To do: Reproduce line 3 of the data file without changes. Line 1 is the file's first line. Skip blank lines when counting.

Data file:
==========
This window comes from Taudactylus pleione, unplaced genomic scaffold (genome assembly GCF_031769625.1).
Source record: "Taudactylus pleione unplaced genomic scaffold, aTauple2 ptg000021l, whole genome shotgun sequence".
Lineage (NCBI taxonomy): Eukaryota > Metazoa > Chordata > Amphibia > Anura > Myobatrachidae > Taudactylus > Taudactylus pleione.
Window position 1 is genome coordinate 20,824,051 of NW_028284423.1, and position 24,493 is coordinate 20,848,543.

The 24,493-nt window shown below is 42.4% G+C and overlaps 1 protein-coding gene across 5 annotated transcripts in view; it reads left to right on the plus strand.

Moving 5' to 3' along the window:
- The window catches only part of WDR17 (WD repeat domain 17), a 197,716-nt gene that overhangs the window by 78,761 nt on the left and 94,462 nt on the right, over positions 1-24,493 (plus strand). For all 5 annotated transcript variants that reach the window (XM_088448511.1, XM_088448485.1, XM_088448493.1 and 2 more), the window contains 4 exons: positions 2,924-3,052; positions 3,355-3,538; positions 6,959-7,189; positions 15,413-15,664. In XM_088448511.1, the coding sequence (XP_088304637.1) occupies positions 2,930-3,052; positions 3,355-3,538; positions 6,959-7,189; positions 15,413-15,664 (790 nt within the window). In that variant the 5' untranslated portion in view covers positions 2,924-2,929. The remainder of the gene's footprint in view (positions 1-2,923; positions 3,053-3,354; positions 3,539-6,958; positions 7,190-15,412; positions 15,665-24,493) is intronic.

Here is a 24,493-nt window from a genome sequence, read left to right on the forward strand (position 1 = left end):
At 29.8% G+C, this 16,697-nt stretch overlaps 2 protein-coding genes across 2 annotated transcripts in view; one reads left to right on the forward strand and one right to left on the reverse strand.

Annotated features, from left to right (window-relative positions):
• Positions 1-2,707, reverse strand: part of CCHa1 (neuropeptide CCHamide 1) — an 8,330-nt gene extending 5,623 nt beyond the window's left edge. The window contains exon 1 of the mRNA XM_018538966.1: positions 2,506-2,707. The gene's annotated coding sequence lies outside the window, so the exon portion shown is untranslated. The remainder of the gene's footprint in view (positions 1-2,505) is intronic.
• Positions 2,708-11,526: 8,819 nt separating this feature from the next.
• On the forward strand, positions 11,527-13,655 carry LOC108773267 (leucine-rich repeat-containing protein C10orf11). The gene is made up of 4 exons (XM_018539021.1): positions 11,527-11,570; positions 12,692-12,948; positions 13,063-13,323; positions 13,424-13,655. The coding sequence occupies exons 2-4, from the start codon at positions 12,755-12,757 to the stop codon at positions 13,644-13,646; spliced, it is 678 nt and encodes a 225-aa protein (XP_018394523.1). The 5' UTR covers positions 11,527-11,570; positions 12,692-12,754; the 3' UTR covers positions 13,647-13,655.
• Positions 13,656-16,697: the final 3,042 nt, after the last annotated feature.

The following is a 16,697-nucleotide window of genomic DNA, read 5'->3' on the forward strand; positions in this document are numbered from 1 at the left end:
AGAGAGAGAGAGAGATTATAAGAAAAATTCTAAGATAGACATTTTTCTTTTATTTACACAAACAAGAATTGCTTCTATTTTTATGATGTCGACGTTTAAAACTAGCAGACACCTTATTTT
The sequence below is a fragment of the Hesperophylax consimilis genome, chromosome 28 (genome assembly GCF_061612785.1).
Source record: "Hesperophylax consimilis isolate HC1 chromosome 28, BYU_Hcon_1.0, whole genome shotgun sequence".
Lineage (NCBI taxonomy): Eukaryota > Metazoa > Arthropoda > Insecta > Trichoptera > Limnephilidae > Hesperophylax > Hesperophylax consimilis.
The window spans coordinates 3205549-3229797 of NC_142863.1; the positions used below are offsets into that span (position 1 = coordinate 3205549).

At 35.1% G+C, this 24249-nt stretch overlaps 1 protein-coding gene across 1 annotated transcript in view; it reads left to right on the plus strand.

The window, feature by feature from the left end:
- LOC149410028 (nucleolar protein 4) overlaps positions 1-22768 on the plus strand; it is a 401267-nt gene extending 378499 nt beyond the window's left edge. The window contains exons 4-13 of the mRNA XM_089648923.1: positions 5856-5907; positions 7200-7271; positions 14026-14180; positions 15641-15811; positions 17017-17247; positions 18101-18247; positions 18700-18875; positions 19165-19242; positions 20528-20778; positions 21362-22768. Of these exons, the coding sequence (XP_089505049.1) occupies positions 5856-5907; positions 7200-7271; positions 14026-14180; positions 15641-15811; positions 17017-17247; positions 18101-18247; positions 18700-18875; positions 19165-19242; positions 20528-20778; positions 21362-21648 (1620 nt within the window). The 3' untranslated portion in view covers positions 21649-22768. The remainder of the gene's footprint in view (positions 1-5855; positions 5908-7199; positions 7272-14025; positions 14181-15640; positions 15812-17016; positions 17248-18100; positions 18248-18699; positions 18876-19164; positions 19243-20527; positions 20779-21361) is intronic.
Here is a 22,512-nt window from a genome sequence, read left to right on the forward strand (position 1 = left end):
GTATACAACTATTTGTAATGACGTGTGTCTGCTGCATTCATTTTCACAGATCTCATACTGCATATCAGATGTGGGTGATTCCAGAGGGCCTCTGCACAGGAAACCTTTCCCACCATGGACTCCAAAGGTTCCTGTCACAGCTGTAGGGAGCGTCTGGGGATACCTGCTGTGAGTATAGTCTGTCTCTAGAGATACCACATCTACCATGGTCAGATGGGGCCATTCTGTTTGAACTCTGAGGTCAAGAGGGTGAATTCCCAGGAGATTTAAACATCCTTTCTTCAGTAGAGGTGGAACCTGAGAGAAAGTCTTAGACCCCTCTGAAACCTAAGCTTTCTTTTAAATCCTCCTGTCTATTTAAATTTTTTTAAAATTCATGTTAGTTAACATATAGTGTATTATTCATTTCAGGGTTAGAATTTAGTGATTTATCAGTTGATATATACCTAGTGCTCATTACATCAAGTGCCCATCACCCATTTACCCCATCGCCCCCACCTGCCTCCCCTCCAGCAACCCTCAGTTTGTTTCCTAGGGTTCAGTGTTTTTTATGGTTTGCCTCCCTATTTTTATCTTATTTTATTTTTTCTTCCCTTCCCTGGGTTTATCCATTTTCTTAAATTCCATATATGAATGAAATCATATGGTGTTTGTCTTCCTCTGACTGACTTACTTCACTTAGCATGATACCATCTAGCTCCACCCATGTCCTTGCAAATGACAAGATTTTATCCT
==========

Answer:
Lineage (NCBI taxonomy): Eukaryota > Metazoa > Chordata > Amphibia > Anura > Myobatrachidae > Taudactylus > Taudactylus pleione.